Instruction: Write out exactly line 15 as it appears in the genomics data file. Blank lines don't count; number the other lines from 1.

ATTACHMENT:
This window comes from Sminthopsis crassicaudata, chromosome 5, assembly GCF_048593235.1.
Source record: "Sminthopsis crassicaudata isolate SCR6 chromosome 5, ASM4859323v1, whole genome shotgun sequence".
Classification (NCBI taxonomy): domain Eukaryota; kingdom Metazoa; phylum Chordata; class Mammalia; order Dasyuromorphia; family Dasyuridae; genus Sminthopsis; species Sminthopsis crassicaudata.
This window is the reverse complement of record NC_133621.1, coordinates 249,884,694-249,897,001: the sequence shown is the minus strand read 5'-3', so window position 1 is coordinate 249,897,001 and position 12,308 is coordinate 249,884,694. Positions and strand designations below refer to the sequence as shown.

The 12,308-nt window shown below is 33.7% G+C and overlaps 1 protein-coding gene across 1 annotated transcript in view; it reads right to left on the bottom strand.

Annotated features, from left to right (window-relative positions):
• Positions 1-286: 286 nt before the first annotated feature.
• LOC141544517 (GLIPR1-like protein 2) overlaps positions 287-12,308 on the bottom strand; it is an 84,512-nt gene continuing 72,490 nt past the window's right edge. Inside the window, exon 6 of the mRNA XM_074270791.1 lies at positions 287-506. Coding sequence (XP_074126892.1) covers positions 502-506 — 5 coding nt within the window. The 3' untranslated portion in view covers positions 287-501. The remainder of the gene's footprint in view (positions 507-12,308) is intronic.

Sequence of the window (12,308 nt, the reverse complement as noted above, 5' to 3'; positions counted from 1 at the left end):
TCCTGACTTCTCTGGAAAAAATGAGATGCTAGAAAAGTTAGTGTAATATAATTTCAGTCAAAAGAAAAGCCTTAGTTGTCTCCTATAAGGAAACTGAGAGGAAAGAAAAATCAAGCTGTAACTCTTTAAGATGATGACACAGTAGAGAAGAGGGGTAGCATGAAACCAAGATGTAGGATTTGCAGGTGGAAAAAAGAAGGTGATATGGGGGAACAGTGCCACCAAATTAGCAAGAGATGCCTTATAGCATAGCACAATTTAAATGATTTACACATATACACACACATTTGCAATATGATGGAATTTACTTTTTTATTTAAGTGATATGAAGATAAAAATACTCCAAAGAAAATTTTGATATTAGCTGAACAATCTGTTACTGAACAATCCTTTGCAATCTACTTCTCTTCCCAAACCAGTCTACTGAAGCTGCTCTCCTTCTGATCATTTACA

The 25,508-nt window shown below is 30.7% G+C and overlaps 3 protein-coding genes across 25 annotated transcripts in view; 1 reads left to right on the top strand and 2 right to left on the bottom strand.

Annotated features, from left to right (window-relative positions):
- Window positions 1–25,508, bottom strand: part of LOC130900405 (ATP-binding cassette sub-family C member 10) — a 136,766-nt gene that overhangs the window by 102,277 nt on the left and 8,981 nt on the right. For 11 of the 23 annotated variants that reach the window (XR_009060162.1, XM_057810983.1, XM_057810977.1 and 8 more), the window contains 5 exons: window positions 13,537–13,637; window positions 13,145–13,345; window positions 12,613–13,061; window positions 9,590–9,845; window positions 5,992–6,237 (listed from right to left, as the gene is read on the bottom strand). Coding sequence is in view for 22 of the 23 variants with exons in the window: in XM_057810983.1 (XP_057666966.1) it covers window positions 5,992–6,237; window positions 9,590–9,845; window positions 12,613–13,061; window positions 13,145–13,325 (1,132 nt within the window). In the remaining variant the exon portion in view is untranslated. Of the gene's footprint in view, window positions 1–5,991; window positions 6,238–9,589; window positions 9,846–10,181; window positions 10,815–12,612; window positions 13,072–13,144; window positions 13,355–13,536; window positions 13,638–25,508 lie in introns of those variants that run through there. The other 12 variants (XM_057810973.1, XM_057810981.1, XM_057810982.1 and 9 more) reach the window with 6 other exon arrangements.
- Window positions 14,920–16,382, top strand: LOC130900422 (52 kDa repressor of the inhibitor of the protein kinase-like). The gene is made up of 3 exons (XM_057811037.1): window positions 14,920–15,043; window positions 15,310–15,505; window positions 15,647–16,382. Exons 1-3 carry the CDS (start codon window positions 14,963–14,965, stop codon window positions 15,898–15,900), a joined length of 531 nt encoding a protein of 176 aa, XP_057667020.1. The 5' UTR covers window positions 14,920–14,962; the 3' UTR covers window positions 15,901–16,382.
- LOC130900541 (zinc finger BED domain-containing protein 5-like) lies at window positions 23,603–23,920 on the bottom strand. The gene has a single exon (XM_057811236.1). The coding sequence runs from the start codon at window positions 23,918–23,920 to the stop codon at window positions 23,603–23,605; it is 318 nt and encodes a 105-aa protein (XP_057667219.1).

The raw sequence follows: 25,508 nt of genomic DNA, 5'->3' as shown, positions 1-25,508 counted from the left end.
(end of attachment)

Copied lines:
- LOC130900541 (zinc finger BED domain-containing protein 5-like) lies at window positions 23,603–23,920 on the bottom strand. The gene has a single exon (XM_057811236.1). The coding sequence runs from the start codon at window positions 23,918–23,920 to the stop codon at window positions 23,603–23,605; it is 318 nt and encodes a 105-aa protein (XP_057667219.1).